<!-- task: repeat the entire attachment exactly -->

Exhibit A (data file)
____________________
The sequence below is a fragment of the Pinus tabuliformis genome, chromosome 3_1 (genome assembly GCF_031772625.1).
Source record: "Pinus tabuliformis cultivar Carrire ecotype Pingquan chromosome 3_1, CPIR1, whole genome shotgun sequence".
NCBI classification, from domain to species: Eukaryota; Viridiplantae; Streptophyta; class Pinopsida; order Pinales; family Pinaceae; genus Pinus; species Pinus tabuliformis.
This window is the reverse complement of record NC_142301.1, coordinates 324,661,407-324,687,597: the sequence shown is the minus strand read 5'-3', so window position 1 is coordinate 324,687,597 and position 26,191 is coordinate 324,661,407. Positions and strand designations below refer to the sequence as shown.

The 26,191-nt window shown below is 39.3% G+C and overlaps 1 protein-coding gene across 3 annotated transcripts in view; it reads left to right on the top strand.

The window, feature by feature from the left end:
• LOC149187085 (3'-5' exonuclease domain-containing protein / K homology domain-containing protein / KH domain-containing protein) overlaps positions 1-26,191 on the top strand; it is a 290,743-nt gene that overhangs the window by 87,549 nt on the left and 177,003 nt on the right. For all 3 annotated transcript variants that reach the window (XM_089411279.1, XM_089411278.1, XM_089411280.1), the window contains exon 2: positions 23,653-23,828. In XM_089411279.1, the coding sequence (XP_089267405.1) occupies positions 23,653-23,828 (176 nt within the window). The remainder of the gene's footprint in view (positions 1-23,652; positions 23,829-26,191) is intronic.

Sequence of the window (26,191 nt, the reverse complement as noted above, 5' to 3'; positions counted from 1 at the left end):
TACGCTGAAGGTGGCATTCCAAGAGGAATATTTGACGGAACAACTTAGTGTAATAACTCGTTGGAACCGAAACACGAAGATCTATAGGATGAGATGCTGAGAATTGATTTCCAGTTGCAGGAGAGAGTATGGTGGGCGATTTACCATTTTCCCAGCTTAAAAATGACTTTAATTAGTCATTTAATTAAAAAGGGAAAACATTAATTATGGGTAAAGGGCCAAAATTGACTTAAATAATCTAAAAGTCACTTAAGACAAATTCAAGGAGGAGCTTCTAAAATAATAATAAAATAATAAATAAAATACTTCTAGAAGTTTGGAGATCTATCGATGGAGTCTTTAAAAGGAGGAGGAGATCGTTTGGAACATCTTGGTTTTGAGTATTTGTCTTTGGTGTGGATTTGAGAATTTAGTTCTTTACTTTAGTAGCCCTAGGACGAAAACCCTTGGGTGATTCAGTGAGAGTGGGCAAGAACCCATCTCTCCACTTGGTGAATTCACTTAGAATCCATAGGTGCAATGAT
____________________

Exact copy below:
The sequence below is a fragment of the Pinus tabuliformis genome, chromosome 3_1 (genome assembly GCF_031772625.1).
Source record: "Pinus tabuliformis cultivar Carrire ecotype Pingquan chromosome 3_1, CPIR1, whole genome shotgun sequence".
NCBI classification, from domain to species: Eukaryota; Viridiplantae; Streptophyta; class Pinopsida; order Pinales; family Pinaceae; genus Pinus; species Pinus tabuliformis.
This window is the reverse complement of record NC_142301.1, coordinates 324,661,407-324,687,597: the sequence shown is the minus strand read 5'-3', so window position 1 is coordinate 324,687,597 and position 26,191 is coordinate 324,661,407. Positions and strand designations below refer to the sequence as shown.

The 26,191-nt window shown below is 39.3% G+C and overlaps 1 protein-coding gene across 3 annotated transcripts in view; it reads left to right on the top strand.

The window, feature by feature from the left end:
• LOC149187085 (3'-5' exonuclease domain-containing protein / K homology domain-containing protein / KH domain-containing protein) overlaps positions 1-26,191 on the top strand; it is a 290,743-nt gene that overhangs the window by 87,549 nt on the left and 177,003 nt on the right. For all 3 annotated transcript variants that reach the window (XM_089411279.1, XM_089411278.1, XM_089411280.1), the window contains exon 2: positions 23,653-23,828. In XM_089411279.1, the coding sequence (XP_089267405.1) occupies positions 23,653-23,828 (176 nt within the window). The remainder of the gene's footprint in view (positions 1-23,652; positions 23,829-26,191) is intronic.

Sequence of the window (26,191 nt, the reverse complement as noted above, 5' to 3'; positions counted from 1 at the left end):
TACGCTGAAGGTGGCATTCCAAGAGGAATATTTGACGGAACAACTTAGTGTAATAACTCGTTGGAACCGAAACACGAAGATCTATAGGATGAGATGCTGAGAATTGATTTCCAGTTGCAGGAGAGAGTATGGTGGGCGATTTACCATTTTCCCAGCTTAAAAATGACTTTAATTAGTCATTTAATTAAAAAGGGAAAACATTAATTATGGGTAAAGGGCCAAAATTGACTTAAATAATCTAAAAGTCACTTAAGACAAATTCAAGGAGGAGCTTCTAAAATAATAATAAAATAATAAATAAAATACTTCTAGAAGTTTGGAGATCTATCGATGGAGTCTTTAAAAGGAGGAGGAGATCGTTTGGAACATCTTGGTTTTGAGTATTTGTCTTTGGTGTGGATTTGAGAATTTAGTTCTTTACTTTAGTAGCCCTAGGACGAAAACCCTTGGGTGATTCAGTGAGAGTGGGCAAGAACCCATCTCTCCACTTGGTGAATTCACTTAGAATCCATAGGTGCAATGAT